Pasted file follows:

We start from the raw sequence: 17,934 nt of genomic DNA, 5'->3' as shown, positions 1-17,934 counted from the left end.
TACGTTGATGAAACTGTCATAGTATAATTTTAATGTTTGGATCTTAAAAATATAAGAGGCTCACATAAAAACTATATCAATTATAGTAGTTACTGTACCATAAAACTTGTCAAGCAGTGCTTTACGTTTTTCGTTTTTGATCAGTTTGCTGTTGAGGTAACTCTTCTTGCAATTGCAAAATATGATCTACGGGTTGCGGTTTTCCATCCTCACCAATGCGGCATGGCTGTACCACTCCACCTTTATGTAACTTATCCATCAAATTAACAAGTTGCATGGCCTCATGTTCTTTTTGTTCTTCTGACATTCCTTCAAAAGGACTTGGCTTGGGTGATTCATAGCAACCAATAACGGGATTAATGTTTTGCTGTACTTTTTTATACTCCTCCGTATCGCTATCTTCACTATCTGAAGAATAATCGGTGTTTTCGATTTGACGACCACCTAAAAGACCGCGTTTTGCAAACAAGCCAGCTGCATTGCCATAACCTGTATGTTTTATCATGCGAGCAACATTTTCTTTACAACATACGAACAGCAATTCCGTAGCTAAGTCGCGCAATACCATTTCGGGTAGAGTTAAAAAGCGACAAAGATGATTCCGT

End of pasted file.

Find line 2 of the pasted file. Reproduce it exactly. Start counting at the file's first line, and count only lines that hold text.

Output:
TACGTTGATGAAACTGTCATAGTATAATTTTAATGTTTGGATCTTAAAAATATAAGAGGCTCACATAAAAACTATATCAATTATAGTAGTTACTGTACCATAAAACTTGTCAAGCAGTGCTTTACGTTTTTCGTTTTTGATCAGTTTGCTGTTGAGGTAACTCTTCTTGCAATTGCAAAATATGATCTACGGGTTGCGGTTTTCCATCCTCACCAATGCGGCATGGCTGTACCACTCCACCTTTATGTAACTTATCCATCAAATTAACAAGTTGCATGGCCTCATGTTCTTTTTGTTCTTCTGACATTCCTTCAAAAGGACTTGGCTTGGGTGATTCATAGCAACCAATAACGGGATTAATGTTTTGCTGTACTTTTTTATACTCCTCCGTATCGCTATCTTCACTATCTGAAGAATAATCGGTGTTTTCGATTTGACGACCACCTAAAAGACCGCGTTTTGCAAACAAGCCAGCTGCATTGCCATAACCTGTATGTTTTATCATGCGAGCAACATTTTCTTTACAACATACGAACAGCAATTCCGTAGCTAAGTCGCGCAATACCATTTCGGGTAGAGTTAAAAAGCGACAAAGATGATTCCGT